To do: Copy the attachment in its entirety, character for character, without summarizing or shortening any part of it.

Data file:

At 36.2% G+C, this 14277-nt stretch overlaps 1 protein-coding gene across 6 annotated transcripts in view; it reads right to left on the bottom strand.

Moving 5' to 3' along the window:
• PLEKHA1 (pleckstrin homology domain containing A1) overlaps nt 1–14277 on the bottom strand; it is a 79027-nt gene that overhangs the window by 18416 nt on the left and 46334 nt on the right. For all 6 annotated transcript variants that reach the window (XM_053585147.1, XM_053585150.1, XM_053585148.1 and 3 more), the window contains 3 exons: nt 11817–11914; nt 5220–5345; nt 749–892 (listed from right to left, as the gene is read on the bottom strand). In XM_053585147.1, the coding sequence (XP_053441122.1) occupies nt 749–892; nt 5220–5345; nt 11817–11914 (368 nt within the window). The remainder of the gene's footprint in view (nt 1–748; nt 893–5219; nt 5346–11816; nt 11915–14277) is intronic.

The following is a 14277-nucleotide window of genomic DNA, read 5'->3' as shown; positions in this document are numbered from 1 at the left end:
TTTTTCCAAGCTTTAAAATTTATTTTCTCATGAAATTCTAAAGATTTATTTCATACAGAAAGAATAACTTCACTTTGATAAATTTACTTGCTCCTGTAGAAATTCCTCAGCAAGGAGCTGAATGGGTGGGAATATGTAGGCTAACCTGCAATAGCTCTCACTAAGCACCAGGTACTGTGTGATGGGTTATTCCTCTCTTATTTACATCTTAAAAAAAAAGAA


At 36.2% G+C, this 14277-nt stretch overlaps 1 protein-coding gene across 6 annotated transcripts in view; it reads right to left on the bottom strand.

Moving 5' to 3' along the window:
• PLEKHA1 (pleckstrin homology domain containing A1) overlaps nt 1–14277 on the bottom strand; it is a 79027-nt gene that overhangs the window by 18416 nt on the left and 46334 nt on the right. For all 6 annotated transcript variants that reach the window (XM_053585147.1, XM_053585150.1, XM_053585148.1 and 3 more), the window contains 3 exons: nt 11817–11914; nt 5220–5345; nt 749–892 (listed from right to left, as the gene is read on the bottom strand). In XM_053585147.1, the coding sequence (XP_053441122.1) occupies nt 749–892; nt 5220–5345; nt 11817–11914 (368 nt within the window). The remainder of the gene's footprint in view (nt 1–748; nt 893–5219; nt 5346–11816; nt 11915–14277) is intronic.

The following is a 14277-nucleotide window of genomic DNA, read 5'->3' as shown; positions in this document are numbered from 1 at the left end:
TTTTTCCAAGCTTTAAAATTTATTTTCTCATGAAATTCTAAAGATTTATTTCATACAGAAAGAATAACTTCACTTTGATAAATTTACTTGCTCCTGTAGAAATTCCTCAGCAAGGAGCTGAATGGGTGGGAATATGTAGGCTAACCTGCAATAGCTCTCACTAAGCACCAGGTACTGTGTGATGGGTTATTCCTCTCTTATTTACATCTTAAAAAAAAAGAA